Writing Report

The story is moving along well at 14,600 words. I pumped out 2,600 words yesterday and another 2,600 today. As it stands, I appear to have created a sort of time travel/ghost/schizophrenia story. If nothing else, it’s unique.

Monday, March 16, 2009

A Short Story from The Eight Fingered Criminal's Son

“Dave Cruz (1979)”
by W.Z Snyder
© 2006 William Snyder

It is 1979. I am nineteen and I am dating Cathy MacMurphy. Without doubt, I feel attraction toward her, but I am dating this girl out of vengeance more than anything else. She is a friend of Allison Bullock. Allison had the audacity to break up with me a few months ago, virtually ripping my thumping red heart from the chest cavity. O.K., maybe she didn't rip my heart from my chest cavity, but she did embarrass me. Cathy is good looking, one of those full figured girls. My mother does not care for this girl. She is loud and exceedingly forward, making all of the first moves in the situation. Come to think of it, I can’t even begin to keep up with Cathy MacMurphy.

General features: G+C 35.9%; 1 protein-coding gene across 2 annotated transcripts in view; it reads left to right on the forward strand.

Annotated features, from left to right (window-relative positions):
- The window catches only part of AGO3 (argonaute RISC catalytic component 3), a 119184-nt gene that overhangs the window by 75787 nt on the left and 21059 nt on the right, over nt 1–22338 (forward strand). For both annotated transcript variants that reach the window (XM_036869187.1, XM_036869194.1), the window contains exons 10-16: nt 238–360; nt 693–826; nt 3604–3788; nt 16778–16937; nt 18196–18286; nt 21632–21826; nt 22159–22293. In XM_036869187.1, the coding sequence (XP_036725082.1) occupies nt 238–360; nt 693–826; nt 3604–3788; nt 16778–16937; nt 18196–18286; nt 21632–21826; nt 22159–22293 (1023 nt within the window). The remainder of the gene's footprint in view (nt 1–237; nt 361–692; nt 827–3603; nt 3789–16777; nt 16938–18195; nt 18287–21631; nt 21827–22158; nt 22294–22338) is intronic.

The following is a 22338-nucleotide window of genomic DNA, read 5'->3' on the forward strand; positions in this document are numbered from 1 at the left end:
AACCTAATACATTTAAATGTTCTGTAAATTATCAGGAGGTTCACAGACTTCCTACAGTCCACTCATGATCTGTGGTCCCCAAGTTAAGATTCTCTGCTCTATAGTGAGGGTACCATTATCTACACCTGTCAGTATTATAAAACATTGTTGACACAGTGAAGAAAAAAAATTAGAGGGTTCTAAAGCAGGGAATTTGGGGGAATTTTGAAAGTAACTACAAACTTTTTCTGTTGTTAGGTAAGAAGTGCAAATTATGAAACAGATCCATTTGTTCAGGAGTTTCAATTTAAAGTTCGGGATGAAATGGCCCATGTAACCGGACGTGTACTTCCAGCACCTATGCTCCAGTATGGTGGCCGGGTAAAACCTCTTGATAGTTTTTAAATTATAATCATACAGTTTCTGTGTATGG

It is a warm summer night. We are at the Hawthorne Community Fair with Ricardo Mora and his latest playmate. Ricardo is my roommate and he is remarkably adept at the playboy lifestyle. He is the only guy I know who actually has one of those little black books, filled with dozens of phone numbers. His sister, Lilly dumped me for a guy with a silver Corvette last year, inspiring me to make a statement by joining the United States Air Force, where I spent just a few months before being discharged due to my unsuitability to military life.